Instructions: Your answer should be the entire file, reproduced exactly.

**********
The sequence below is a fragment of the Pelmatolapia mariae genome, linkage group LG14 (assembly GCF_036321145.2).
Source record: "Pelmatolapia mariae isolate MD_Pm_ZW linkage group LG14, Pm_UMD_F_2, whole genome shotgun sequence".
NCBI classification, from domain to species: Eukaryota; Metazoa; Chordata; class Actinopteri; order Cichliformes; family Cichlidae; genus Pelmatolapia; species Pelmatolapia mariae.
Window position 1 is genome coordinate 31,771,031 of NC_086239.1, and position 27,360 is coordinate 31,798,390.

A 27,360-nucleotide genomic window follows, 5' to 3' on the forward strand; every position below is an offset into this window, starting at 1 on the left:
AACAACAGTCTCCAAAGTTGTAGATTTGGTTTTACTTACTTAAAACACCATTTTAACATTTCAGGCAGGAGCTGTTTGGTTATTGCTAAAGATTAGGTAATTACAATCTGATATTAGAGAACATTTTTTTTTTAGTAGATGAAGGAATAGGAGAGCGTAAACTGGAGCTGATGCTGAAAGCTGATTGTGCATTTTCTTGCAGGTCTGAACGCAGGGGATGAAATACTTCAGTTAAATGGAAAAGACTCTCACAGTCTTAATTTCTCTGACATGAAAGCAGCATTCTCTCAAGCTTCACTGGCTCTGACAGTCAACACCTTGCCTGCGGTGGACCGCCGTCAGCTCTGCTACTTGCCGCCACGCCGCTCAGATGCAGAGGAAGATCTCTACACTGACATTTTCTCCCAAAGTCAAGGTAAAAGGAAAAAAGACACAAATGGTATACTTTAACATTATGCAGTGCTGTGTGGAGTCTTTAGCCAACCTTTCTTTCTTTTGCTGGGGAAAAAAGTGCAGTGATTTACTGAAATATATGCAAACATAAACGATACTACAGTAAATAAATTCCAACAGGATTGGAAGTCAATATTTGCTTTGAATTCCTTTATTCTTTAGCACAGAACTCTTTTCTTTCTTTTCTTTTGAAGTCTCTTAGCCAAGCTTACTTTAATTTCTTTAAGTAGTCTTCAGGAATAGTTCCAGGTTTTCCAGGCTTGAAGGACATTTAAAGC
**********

The sequence below is a fragment of the Pelmatolapia mariae genome, linkage group LG14 (assembly GCF_036321145.2).
Source record: "Pelmatolapia mariae isolate MD_Pm_ZW linkage group LG14, Pm_UMD_F_2, whole genome shotgun sequence".
NCBI classification, from domain to species: Eukaryota; Metazoa; Chordata; class Actinopteri; order Cichliformes; family Cichlidae; genus Pelmatolapia; species Pelmatolapia mariae.
Window position 1 is genome coordinate 31,771,031 of NC_086239.1, and position 27,360 is coordinate 31,798,390.

A 27,360-nucleotide genomic window follows, 5' to 3' on the forward strand; every position below is an offset into this window, starting at 1 on the left:
AACAACAGTCTCCAAAGTTGTAGATTTGGTTTTACTTACTTAAAACACCATTTTAACATTTCAGGCAGGAGCTGTTTGGTTATTGCTAAAGATTAGGTAATTACAATCTGATATTAGAGAACATTTTTTTTTTAGTAGATGAAGGAATAGGAGAGCGTAAACTGGAGCTGATGCTGAAAGCTGATTGTGCATTTTCTTGCAGGTCTGAACGCAGGGGATGAAATACTTCAGTTAAATGGAAAAGACTCTCACAGTCTTAATTTCTCTGACATGAAAGCAGCATTCTCTCAAGCTTCACTGGCTCTGACAGTCAACACCTTGCCTGCGGTGGACCGCCGTCAGCTCTGCTACTTGCCGCCACGCCGCTCAGATGCAGAGGAAGATCTCTACACTGACATTTTCTCCCAAAGTCAAGGTAAAAGGAAAAAAGACACAAATGGTATACTTTAACATTATGCAGTGCTGTGTGGAGTCTTTAGCCAACCTTTCTTTCTTTTGCTGGGGAAAAAAGTGCAGTGATTTACTGAAATATATGCAAACATAAACGATACTACAGTAAATAAATTCCAACAGGATTGGAAGTCAATATTTGCTTTGAATTCCTTTATTCTTTAGCACAGAACTCTTTTCTTTCTTTTCTTTTGAAGTCTCTTAGCCAAGCTTACTTTAATTTCTTTAAGTAGTCTTCAGGAATAGTTCCAGGTTTTCCAGGCTTGAAGGACATTTAAAGC